Building with cement blocks?

Discussion in 'Homesteading Questions' started by HilltopDaisy, Sep 10, 2005.

  1. HilltopDaisy

    HilltopDaisy Well-Known Member Supporter

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    I was talking with my brother about the cost of heating this winter, and he is suggesting adding a small room onto this old mobile for a wood stove. He says pour a 6" concrete pad and build entirely with cement blocks, add a woodstove and there you go. Could it really be that simple and inexpensive? The firewood will be free. I've never used cement blocks before, only built with lumber. Advice?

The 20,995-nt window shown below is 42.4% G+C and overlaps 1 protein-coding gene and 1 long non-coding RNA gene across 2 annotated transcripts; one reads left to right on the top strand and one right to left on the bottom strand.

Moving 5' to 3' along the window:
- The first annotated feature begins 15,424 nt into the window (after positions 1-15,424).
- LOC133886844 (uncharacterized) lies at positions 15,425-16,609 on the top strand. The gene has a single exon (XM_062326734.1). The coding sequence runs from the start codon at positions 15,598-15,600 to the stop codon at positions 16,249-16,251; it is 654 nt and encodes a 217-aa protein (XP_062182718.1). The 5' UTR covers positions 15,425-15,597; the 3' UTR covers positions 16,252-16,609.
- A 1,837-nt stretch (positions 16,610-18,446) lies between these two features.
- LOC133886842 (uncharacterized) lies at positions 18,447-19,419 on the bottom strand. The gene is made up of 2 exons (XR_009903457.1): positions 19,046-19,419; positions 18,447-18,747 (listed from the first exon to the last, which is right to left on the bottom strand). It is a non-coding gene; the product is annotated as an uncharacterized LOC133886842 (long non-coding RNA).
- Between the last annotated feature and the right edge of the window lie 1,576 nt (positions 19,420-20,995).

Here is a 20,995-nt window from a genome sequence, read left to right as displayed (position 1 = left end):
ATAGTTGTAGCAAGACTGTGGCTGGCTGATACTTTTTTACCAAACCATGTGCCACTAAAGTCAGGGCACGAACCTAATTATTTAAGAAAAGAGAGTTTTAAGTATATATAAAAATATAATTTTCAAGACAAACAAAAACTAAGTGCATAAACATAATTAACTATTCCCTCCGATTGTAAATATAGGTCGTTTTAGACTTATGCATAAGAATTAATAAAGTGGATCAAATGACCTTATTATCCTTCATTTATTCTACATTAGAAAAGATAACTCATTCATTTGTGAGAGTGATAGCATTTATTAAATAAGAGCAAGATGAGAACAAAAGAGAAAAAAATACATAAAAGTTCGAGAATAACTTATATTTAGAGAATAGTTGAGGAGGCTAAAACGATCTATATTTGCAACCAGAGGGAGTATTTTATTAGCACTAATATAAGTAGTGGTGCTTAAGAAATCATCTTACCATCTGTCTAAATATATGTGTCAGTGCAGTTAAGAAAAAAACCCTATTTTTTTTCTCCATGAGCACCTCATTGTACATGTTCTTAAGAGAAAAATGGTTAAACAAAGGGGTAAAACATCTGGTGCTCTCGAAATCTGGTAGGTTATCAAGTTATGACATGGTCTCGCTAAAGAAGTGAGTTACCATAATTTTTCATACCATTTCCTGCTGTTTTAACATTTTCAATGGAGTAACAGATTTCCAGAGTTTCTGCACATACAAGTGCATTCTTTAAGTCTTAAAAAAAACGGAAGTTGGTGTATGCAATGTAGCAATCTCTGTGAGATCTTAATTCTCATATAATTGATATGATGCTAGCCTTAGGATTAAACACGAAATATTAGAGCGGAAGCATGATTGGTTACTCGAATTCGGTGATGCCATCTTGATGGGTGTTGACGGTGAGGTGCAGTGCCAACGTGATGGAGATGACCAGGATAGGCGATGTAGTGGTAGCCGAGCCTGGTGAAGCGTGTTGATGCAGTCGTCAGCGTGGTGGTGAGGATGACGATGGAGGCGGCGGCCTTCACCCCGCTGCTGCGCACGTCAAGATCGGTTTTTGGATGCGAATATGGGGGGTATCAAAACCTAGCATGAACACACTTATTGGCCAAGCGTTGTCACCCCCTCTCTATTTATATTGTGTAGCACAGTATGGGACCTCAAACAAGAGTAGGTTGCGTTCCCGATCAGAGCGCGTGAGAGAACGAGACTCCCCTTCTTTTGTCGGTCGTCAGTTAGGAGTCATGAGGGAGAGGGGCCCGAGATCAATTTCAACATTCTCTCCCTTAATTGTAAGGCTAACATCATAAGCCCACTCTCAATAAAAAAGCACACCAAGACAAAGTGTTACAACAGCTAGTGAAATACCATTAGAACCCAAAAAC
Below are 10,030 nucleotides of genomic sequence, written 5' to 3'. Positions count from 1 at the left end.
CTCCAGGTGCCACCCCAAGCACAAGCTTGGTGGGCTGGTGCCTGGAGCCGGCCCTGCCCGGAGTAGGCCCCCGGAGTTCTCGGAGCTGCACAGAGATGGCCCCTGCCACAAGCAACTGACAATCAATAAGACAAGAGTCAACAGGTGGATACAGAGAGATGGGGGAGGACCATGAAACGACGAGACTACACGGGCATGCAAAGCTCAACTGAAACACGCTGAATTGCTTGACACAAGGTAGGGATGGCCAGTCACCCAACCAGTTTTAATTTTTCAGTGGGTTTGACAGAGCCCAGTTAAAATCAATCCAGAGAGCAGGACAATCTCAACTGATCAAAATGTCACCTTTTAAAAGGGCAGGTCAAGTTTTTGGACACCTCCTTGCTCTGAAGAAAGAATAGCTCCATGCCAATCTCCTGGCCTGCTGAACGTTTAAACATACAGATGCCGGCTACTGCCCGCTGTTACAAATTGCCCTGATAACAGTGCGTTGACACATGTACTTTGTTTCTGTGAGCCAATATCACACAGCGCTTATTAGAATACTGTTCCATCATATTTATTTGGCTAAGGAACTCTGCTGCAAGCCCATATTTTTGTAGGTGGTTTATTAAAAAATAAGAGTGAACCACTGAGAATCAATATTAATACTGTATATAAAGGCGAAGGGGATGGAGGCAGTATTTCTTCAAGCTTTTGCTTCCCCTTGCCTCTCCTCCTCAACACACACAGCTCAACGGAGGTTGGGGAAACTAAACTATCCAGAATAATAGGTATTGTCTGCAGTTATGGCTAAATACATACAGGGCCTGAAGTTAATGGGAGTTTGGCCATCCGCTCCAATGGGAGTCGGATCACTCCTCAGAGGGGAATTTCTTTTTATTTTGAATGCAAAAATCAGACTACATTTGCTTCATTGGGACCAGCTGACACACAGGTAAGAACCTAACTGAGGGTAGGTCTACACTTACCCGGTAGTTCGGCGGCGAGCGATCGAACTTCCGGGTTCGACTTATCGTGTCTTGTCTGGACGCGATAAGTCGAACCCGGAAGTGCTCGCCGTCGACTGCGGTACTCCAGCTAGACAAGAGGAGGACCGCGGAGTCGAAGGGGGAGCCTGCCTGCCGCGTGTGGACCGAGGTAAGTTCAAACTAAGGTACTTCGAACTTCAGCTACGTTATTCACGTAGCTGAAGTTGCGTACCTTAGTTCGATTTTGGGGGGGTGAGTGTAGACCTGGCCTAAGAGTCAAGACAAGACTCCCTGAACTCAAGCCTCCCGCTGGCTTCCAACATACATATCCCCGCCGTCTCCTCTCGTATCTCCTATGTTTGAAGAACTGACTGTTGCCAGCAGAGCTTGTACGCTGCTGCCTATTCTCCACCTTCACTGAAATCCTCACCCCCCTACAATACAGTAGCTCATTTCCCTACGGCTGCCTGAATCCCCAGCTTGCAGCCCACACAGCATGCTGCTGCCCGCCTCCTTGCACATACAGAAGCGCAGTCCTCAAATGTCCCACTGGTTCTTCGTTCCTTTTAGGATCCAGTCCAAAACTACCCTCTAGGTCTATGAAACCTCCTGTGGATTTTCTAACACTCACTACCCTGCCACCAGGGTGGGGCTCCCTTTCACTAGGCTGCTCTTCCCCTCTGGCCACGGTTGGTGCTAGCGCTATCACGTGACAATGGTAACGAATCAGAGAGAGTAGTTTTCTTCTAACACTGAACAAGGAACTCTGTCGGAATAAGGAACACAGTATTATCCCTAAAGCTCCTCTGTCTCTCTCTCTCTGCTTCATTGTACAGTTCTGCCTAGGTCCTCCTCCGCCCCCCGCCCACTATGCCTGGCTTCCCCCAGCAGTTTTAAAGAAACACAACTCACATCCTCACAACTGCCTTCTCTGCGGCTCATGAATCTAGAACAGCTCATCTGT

2. moopups

    moopups In Remembrance

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    For concrete blocks to stay where they are put for a long time the foundation needs to go below the frost line. Is that practical for you? A fire proof (internally) wooden structure is also acceptable for a wood stove.
     

  3. gobug

    gobug Well-Known Member Supporter

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    Hilltop
    Considering that you are in NY, it is a good idea take moopups advice. You might find someone local to put the pad in. I don't know that it needs to be 6 inches. Since it would be small, a posthole to below freezing on each corner should be adequate.

    The cinder block can be dry stacked (no cement mortar between the blocks) and surface bonded. A bag of surface bond cement applied according to the instructions would actually be stronger than one with mortar between the blocks. I think a bag runs about $10-12 here.